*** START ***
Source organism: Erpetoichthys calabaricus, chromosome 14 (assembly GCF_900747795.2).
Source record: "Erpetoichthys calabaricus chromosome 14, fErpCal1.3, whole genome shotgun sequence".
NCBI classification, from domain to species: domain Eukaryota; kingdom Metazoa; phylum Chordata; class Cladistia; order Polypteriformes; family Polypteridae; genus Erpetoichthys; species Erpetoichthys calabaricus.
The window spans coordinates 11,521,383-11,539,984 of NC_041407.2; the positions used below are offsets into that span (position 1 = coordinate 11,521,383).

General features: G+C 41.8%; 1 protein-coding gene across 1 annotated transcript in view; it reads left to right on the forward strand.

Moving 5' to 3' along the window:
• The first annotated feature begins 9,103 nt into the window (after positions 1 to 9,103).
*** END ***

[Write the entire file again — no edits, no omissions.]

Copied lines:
Source organism: Erpetoichthys calabaricus, chromosome 14 (assembly GCF_900747795.2).
Source record: "Erpetoichthys calabaricus chromosome 14, fErpCal1.3, whole genome shotgun sequence".
NCBI classification, from domain to species: domain Eukaryota; kingdom Metazoa; phylum Chordata; class Cladistia; order Polypteriformes; family Polypteridae; genus Erpetoichthys; species Erpetoichthys calabaricus.
The window spans coordinates 11,521,383-11,539,984 of NC_041407.2; the positions used below are offsets into that span (position 1 = coordinate 11,521,383).

General features: G+C 41.8%; 1 protein-coding gene across 1 annotated transcript in view; it reads left to right on the forward strand.

Moving 5' to 3' along the window:
• The first annotated feature begins 9,103 nt into the window (after positions 1 to 9,103).